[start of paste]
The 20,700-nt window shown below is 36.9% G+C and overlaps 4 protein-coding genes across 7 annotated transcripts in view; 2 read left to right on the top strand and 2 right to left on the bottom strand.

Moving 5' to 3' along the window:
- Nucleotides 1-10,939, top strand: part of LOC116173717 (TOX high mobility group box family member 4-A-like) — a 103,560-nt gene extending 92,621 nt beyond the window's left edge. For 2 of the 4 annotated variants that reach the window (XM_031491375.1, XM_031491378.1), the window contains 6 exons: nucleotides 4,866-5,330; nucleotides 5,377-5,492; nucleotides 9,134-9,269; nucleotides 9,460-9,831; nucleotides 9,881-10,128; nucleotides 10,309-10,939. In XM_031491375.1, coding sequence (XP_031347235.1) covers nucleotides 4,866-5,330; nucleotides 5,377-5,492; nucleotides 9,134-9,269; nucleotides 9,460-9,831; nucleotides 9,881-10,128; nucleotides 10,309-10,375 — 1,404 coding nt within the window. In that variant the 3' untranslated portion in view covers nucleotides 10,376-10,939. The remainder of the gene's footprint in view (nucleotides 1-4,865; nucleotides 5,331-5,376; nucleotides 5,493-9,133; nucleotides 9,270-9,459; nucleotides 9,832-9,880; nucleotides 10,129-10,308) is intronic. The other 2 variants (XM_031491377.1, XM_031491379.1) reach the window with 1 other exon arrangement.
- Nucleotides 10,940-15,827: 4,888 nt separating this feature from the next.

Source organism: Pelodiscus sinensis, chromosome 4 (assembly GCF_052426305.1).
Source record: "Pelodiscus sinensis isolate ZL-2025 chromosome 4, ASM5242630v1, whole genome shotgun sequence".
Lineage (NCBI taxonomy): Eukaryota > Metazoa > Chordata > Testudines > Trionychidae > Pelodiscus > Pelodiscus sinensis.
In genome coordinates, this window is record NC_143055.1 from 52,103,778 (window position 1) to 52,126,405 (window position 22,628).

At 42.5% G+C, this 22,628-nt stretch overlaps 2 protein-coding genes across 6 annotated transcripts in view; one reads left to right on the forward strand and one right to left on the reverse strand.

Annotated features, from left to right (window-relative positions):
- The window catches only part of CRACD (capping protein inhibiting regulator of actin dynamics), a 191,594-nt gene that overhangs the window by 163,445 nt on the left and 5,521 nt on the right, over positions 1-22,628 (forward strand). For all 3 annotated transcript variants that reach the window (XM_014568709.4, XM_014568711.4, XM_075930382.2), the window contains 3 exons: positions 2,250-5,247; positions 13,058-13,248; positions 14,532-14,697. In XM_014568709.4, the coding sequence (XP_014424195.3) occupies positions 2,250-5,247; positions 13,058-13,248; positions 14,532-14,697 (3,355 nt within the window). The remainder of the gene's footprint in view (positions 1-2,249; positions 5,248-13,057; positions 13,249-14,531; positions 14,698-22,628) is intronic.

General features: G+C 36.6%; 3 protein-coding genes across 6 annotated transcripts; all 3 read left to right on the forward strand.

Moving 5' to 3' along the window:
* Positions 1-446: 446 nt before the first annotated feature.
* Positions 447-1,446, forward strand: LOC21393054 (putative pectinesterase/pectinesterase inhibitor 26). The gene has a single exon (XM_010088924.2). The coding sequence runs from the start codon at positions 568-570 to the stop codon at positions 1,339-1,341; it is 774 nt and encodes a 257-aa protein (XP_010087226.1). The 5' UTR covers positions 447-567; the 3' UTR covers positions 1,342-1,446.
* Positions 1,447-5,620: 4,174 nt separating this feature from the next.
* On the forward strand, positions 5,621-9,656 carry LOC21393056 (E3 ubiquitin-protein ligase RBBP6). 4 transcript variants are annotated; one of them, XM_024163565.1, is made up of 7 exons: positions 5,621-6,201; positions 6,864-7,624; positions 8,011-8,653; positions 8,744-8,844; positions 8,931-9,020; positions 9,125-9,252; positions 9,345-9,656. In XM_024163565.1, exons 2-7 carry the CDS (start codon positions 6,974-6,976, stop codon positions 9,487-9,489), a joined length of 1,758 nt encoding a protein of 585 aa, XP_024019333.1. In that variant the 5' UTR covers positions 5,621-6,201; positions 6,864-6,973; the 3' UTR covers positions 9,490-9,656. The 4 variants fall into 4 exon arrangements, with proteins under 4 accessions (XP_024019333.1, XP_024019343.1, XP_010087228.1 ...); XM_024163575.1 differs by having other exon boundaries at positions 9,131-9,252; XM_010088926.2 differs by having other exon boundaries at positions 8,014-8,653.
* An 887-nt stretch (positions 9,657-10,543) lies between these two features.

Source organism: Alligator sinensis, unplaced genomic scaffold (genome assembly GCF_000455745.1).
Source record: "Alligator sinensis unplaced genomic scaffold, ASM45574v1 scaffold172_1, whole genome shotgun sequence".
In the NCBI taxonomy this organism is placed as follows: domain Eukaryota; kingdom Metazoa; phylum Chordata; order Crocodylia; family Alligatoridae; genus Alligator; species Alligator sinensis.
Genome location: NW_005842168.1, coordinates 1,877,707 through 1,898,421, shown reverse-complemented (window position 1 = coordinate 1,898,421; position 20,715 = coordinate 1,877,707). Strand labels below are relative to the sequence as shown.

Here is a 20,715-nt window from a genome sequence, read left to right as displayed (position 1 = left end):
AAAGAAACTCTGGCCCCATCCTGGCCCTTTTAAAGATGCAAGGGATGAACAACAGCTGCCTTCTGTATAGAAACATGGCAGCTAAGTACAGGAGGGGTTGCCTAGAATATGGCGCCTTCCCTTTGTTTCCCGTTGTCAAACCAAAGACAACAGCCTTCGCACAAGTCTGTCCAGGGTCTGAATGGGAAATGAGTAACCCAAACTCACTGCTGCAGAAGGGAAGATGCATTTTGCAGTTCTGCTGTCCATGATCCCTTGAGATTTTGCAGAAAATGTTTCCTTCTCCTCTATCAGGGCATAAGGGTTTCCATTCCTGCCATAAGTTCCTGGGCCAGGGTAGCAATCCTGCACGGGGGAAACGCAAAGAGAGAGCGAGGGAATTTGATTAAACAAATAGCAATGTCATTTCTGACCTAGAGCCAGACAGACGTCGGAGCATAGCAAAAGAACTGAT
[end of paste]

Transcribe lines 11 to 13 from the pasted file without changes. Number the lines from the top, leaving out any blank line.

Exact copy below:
- The window catches only part of CRACD (capping protein inhibiting regulator of actin dynamics), a 191,594-nt gene that overhangs the window by 163,445 nt on the left and 5,521 nt on the right, over positions 1-22,628 (forward strand). For all 3 annotated transcript variants that reach the window (XM_014568709.4, XM_014568711.4, XM_075930382.2), the window contains 3 exons: positions 2,250-5,247; positions 13,058-13,248; positions 14,532-14,697. In XM_014568709.4, the coding sequence (XP_014424195.3) occupies positions 2,250-5,247; positions 13,058-13,248; positions 14,532-14,697 (3,355 nt within the window). The remainder of the gene's footprint in view (positions 1-2,249; positions 5,248-13,057; positions 13,249-14,531; positions 14,698-22,628) is intronic.

General features: G+C 36.6%; 3 protein-coding genes across 6 annotated transcripts; all 3 read left to right on the forward strand.

Moving 5' to 3' along the window: